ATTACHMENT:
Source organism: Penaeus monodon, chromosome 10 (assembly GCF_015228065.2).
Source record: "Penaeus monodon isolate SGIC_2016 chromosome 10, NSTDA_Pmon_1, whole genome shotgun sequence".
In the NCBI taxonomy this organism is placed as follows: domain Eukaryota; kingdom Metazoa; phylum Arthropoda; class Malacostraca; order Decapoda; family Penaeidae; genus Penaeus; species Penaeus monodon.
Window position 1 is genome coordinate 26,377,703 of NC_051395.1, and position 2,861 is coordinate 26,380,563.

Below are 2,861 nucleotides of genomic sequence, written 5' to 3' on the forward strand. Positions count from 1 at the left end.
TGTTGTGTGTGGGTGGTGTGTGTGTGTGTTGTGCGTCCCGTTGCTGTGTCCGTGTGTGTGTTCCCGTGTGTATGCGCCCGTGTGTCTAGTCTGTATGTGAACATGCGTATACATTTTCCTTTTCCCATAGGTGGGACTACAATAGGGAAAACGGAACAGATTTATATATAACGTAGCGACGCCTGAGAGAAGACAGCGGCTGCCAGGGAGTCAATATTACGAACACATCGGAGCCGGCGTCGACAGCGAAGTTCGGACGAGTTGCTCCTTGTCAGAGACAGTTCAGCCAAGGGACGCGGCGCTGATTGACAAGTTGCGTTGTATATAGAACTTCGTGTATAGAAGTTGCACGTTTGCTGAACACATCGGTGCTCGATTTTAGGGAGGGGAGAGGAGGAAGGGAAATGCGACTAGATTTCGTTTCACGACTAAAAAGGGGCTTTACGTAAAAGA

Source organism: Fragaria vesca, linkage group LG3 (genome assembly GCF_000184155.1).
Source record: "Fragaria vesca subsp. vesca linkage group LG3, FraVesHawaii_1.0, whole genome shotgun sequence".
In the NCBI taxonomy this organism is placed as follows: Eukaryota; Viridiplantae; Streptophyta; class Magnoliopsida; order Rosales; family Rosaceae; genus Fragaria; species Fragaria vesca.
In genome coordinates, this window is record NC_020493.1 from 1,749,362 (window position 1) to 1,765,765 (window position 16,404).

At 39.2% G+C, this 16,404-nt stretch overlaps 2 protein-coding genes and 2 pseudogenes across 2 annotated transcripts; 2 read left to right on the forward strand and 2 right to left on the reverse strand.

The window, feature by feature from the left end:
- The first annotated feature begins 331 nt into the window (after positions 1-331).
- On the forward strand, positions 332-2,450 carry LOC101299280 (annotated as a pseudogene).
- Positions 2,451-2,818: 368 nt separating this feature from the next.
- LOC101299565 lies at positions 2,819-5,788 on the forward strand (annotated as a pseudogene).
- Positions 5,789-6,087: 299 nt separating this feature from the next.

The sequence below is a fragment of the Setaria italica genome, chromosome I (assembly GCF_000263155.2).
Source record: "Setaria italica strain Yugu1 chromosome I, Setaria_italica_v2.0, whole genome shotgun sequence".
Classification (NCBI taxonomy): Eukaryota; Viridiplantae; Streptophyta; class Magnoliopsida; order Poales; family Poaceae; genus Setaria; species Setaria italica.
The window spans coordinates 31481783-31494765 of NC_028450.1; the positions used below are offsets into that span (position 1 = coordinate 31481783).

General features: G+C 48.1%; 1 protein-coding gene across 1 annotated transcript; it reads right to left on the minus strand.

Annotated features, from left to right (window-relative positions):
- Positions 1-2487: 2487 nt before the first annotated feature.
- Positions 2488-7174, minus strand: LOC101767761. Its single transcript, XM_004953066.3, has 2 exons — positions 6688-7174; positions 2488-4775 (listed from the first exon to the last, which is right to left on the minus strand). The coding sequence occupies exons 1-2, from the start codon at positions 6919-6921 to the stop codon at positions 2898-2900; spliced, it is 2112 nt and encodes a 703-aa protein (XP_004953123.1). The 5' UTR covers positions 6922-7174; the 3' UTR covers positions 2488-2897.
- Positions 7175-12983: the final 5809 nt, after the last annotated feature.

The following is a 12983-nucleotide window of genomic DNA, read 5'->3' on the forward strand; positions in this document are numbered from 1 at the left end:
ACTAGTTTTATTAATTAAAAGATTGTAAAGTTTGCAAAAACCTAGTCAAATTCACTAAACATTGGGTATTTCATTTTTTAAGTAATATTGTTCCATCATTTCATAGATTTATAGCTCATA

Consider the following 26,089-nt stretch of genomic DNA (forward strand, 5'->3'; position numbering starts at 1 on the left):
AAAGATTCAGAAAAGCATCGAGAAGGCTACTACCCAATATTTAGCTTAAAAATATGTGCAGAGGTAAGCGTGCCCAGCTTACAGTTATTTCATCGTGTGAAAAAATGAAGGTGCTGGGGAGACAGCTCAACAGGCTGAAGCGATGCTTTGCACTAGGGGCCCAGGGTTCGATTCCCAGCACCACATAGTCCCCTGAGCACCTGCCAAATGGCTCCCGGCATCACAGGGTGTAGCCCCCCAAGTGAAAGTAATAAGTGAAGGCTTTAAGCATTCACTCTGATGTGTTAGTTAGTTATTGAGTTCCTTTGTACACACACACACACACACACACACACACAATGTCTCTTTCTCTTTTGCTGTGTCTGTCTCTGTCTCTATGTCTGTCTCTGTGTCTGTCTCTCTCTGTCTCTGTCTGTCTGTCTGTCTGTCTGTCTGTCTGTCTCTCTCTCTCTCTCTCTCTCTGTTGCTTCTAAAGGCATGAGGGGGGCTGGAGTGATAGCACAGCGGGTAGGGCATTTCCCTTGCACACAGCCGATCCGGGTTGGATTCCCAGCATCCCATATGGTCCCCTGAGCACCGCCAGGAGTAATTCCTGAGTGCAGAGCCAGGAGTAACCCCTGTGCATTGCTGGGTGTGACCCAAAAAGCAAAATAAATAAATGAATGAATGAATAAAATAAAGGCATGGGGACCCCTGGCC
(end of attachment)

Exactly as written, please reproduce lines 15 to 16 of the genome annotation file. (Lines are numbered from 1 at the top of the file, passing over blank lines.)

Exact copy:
- Positions 2,451-2,818: 368 nt separating this feature from the next.
- LOC101299565 lies at positions 2,819-5,788 on the forward strand (annotated as a pseudogene).